The Population Control Bill, moved by BJP ideologue Rakesh Sinha during the monsoon session, is “to revitalise efforts towards promoting the small-family norms of up to two children per eligible couple”.
Sinha says in the ‘Statement on Objects and Reasons’ that it is imperative for the House to evolve a pragmatic and well-thought-out strategy to address the emerging demographic and related development needs of the 1.35 billion people.
“As a quick starter, it may be appropriate to encourage the Indian population to opt for small-family norms of up to two children. This choice shall have benefits on multiple scales- health of women and children will improve, burden in terms of health costs and lost opportunity cost to work of the family will reduce, women will find time to spend in school/college/universities, and become equipped to find employment/livelihood,” he says.
The private member’s Bill says that those who contravene the small-family norm and have more than two children shall be “ineligible to avail incentives and benefits” such as “receive reduction in subsidies in matters of different loans, receive reduced benefits of Public Distribution System to be determined by the appropriate Government, be eligible for loan from the bank or financial institution at higher than existing interest rates, receive lower interest rates on saving instruments in banks and investment instruments in equity.”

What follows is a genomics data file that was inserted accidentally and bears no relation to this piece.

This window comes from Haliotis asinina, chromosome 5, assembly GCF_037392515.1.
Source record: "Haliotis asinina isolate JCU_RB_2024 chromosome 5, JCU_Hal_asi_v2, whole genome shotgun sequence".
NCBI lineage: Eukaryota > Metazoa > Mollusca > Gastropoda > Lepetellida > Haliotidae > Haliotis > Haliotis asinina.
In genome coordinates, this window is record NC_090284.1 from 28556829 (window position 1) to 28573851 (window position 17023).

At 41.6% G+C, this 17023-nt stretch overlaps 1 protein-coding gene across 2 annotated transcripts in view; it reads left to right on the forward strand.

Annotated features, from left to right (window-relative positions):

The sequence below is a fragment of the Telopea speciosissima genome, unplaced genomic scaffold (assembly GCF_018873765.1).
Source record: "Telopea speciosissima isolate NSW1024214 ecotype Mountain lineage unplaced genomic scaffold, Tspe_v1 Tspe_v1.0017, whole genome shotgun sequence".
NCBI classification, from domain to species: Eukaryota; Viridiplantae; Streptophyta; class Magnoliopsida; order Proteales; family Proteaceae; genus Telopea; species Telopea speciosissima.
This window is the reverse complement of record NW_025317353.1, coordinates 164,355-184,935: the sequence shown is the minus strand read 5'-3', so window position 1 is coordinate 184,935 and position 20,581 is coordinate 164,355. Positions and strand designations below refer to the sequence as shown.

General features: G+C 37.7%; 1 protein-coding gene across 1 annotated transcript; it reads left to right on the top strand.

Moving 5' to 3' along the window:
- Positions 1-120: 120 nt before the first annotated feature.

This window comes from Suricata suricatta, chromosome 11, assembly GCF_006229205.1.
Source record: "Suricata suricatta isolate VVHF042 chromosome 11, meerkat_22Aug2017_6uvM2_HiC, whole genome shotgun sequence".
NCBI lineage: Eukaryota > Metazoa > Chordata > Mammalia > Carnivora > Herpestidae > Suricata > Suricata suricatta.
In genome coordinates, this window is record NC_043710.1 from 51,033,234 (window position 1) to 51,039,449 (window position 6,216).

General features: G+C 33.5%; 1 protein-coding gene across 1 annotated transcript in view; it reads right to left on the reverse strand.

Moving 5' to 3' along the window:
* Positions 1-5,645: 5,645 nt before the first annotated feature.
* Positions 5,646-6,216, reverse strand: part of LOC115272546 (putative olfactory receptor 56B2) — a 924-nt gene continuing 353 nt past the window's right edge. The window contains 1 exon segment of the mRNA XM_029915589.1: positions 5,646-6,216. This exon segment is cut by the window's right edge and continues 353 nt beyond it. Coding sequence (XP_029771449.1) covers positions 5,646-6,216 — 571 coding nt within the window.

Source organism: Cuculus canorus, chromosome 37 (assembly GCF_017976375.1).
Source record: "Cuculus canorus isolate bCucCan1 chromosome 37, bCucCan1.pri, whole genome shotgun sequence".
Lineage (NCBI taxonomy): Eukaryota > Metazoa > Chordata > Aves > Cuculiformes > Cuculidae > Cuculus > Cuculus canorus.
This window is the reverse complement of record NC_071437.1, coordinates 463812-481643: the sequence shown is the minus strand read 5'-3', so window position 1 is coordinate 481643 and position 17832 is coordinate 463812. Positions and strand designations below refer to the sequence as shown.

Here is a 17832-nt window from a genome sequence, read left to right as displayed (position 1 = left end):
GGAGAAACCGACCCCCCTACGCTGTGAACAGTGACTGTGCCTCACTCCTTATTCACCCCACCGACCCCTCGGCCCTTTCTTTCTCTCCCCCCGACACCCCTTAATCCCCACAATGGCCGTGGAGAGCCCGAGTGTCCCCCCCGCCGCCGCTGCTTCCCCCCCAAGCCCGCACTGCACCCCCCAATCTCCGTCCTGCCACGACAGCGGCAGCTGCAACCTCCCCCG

Sinha cites examples from countries such as South Korea, Singapore, Vietnam, Bangladesh and Thailand that have effectively implemented the small-family norm and benefited from the demographic advantage with effective macroeconomic policies and good governance.
The Bill is pending with the Rajya Sabha.
Uniform Civil Code
Two private members’ Bills — one a Constitutional Amendment Bill — suggesting a Uniform Civil Code could not be introduced in the Rajya Sabha following protests by Opposition members.
The Constitution (Amendment) Bill 2019 (Insertion of a new Article 14A and omission of Article 44), proposed by BJP MP Narayan Lal Panchariya during the winter session, was meant for providing that “the State shall not discriminate in the matters of personal laws on the ground of religion and also to omit Article 44 of the Constitution.” Article 44 says the “State shall endeavour to provide for its citizens a uniform civil code (UCC) throughout the territory of India.” Pancharia said he will bring the Bill in a different format at a different time.
Another Bill, the Uniform Civil Code in India Bill, by senior BJP MP from Rajasthan Kirodi Lal Meena was to provide for the constitution of the National Inspection and Investigation Committee for preparation of a Uniform Civil Code and its implementation “throughout the territory of India and for matters connected therewith or incidental thereto.”
The Opposition argued that both the Bills are against Constitution.
Courtesy: The Hind Business Line.
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